|Making Cohousing Affordible||<– Date –> <– Thread –>|
|From: Zev Paiss (Zevabrahampaiss.com)|
|Date: Fri, 28 Dec 2012 12:49:28 -0800 (PST)|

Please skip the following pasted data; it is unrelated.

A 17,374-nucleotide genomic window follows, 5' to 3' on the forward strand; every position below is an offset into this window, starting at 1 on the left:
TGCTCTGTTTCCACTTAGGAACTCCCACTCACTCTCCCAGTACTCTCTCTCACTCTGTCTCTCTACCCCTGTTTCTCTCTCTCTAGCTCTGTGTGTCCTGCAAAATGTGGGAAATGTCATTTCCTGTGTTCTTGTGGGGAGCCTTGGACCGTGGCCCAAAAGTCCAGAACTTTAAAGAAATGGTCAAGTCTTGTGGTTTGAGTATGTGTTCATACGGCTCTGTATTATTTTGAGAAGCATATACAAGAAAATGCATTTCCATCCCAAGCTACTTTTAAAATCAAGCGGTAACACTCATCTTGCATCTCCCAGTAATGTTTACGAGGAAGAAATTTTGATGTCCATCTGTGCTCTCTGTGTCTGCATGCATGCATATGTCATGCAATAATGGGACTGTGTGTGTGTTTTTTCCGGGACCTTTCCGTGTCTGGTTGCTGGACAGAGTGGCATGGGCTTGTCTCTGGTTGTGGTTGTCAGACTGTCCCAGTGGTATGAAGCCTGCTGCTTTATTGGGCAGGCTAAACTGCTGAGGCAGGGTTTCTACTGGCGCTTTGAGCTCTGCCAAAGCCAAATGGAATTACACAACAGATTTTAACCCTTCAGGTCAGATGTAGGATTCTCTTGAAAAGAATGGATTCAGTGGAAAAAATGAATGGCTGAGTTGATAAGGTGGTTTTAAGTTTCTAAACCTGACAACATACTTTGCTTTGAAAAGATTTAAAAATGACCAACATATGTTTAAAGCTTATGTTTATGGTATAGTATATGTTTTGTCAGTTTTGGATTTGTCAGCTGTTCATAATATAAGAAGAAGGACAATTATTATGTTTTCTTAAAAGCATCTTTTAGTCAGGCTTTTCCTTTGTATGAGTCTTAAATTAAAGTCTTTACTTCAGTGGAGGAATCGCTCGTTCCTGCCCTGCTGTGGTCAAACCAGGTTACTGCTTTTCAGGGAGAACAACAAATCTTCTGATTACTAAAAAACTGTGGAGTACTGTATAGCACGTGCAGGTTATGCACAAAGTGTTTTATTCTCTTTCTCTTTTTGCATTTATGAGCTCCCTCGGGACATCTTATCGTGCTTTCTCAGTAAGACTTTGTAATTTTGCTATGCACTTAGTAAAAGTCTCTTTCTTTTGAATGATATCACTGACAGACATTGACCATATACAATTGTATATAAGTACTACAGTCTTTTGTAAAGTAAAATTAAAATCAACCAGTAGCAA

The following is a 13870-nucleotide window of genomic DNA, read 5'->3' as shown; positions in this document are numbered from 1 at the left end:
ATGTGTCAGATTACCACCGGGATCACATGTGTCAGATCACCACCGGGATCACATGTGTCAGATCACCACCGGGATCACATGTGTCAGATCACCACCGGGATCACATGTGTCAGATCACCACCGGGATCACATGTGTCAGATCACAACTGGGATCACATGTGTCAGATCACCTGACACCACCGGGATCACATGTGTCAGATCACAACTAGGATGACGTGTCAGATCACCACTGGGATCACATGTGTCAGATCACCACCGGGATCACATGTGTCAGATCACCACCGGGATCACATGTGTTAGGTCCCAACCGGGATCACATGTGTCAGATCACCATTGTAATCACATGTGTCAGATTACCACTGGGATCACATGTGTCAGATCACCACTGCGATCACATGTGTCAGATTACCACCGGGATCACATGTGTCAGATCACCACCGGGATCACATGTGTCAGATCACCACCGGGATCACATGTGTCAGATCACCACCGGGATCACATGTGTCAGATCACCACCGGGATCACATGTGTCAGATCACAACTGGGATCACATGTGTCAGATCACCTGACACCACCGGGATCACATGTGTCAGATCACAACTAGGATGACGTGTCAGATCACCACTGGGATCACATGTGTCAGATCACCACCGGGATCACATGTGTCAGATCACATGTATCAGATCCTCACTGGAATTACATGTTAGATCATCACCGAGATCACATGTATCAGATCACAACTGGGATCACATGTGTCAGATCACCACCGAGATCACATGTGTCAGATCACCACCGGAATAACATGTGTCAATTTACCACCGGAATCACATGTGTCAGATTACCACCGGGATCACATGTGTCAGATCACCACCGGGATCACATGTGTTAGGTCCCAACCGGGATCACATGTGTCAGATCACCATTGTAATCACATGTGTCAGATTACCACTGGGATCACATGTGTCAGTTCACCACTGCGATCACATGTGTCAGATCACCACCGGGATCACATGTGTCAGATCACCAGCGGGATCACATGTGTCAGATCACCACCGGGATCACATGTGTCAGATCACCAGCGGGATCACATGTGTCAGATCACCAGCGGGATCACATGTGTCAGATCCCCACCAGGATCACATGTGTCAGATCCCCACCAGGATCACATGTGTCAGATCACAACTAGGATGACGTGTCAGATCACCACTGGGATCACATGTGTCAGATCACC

Dear Cohousing Friends, I live in the Nomad Cohousing Community in Boulder, Colorado and 7 of the 11 homes in our community are permanently affordible. This cam about because of a number of events but the most important aspect to understand is that home can be made affordable in two ways. Subsidy can be received from external sources like the developer, foundations, municipal entities like City, State, or Federal programs or individuals, or subsidies can be build internally so that the more expensive homes contribute towards the less expensive homes. The internal subsidy is by far the more common route since external sources are increasingly limited and can take huge amount of time to research, apply for, and receive. For example, when Nomad Cohousing was built in 1996-1997 the $2,000,000 project received a total of $75,000 from the City to reduce the purchase price of the three low-income homes in our community by $25,000 each. We also have 4 middle-income homes, but those were made affordable by the developer reducing their profit and the market-rate homes absorbing the land cost for those homes. One of the ways project can more easily absorb this internal price shifting is to offer a variety of home sizes within the communty. Here at Nomad our 11 homes range from 675 sq. ft. all the way up to 2400 sq.ft. This variety allows for a wider variety of building costs and can more easily adapt to the necessary cost shifting needed to help insure that at least some of the homes are more affordable. I hope this is helpful and I would be happy to answer additional questions if you like. Sincerely, Zev Paiss zev [at] abrahampaiss.com 303.413.8066
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